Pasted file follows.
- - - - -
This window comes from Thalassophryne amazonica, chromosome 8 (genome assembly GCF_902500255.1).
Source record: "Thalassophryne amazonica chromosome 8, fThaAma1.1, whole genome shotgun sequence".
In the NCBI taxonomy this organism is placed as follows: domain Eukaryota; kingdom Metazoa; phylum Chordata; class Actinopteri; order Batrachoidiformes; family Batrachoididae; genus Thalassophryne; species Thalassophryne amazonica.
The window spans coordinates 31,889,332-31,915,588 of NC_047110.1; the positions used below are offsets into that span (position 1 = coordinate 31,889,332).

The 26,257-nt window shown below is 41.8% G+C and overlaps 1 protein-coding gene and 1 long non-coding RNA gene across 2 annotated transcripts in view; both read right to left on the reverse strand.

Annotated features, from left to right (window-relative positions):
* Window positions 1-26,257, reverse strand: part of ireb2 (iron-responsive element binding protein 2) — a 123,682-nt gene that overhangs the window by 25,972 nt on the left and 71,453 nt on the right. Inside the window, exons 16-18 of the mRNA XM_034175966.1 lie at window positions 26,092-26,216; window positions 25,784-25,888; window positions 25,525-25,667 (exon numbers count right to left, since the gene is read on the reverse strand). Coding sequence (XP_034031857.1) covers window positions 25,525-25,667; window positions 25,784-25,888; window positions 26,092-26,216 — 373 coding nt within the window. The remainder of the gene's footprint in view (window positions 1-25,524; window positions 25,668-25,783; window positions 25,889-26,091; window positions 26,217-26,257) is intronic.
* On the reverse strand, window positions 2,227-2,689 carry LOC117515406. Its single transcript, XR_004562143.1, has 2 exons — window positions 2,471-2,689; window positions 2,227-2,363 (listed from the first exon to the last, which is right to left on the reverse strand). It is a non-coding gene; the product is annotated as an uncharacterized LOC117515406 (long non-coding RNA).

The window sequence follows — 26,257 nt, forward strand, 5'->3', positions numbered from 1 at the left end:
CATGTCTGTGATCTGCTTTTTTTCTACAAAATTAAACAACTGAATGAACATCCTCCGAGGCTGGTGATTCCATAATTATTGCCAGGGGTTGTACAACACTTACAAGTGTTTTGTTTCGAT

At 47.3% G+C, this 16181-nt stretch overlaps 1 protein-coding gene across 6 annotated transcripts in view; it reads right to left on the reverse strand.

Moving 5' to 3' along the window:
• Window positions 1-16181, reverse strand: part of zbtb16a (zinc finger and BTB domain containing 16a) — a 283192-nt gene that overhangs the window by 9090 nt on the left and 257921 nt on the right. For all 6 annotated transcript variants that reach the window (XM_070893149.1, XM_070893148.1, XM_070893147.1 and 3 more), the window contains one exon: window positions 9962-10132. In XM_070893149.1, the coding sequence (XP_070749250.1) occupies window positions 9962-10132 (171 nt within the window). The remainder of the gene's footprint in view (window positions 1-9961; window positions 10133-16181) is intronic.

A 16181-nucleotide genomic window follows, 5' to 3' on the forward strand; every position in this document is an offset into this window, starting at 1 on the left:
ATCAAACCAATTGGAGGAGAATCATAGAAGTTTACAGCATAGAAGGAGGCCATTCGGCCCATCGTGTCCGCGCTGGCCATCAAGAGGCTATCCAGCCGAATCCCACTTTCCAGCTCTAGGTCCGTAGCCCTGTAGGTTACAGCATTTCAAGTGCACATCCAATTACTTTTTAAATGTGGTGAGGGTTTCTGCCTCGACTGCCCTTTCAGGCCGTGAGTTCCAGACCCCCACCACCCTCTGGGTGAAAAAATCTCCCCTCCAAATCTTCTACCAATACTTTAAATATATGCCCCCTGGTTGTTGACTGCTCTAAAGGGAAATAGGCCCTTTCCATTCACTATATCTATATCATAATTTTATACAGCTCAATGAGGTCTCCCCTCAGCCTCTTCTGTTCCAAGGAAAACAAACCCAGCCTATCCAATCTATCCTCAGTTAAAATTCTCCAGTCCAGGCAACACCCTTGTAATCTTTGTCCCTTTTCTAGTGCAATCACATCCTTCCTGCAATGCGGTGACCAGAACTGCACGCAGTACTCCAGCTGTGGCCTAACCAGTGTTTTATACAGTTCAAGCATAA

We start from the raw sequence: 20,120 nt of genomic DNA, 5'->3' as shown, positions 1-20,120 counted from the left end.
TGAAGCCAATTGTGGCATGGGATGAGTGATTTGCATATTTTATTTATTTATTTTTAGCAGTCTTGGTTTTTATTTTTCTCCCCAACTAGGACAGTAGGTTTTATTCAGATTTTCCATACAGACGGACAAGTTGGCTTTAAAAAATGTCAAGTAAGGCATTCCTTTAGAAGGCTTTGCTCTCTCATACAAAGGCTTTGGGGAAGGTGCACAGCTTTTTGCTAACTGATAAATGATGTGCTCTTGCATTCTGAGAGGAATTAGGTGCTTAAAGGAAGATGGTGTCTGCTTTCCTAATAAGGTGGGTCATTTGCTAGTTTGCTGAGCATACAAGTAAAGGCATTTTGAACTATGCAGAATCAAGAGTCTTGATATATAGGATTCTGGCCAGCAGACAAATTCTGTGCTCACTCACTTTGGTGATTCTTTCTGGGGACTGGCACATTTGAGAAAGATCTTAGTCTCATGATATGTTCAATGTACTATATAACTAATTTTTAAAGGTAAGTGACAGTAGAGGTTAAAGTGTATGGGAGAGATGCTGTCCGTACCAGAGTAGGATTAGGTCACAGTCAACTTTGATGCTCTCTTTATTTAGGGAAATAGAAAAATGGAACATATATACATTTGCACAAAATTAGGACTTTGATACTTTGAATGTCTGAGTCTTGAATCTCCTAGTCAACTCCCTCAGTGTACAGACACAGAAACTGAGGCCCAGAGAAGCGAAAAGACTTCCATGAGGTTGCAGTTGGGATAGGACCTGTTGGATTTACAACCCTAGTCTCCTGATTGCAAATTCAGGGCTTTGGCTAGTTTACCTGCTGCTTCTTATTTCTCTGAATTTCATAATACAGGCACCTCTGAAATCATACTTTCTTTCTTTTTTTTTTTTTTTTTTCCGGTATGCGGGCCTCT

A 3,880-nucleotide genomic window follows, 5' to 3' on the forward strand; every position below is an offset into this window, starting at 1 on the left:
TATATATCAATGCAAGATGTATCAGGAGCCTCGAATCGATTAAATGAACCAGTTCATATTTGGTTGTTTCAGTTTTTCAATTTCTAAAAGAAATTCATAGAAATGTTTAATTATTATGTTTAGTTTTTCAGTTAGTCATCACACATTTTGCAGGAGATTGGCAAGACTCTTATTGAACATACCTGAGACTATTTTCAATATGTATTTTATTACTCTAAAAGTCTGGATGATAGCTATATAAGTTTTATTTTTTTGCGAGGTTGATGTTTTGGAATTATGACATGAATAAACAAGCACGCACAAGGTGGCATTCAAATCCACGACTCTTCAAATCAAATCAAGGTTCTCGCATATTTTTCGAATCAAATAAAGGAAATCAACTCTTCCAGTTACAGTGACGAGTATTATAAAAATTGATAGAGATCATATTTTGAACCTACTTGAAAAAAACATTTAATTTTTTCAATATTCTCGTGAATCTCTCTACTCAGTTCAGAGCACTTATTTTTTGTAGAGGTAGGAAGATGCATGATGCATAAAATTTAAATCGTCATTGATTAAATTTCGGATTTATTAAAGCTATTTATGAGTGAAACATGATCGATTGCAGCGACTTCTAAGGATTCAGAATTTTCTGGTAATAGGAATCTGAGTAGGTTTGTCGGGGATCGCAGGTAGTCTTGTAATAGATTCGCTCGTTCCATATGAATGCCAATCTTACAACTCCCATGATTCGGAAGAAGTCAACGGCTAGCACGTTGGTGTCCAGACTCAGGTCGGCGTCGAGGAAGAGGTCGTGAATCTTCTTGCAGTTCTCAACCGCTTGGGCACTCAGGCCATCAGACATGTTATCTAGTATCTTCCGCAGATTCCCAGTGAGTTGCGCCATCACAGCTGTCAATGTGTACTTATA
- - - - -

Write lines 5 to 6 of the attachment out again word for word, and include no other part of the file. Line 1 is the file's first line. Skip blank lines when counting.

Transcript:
The 26,257-nt window shown below is 41.8% G+C and overlaps 1 protein-coding gene and 1 long non-coding RNA gene across 2 annotated transcripts in view; both read right to left on the reverse strand.

Annotated features, from left to right (window-relative positions):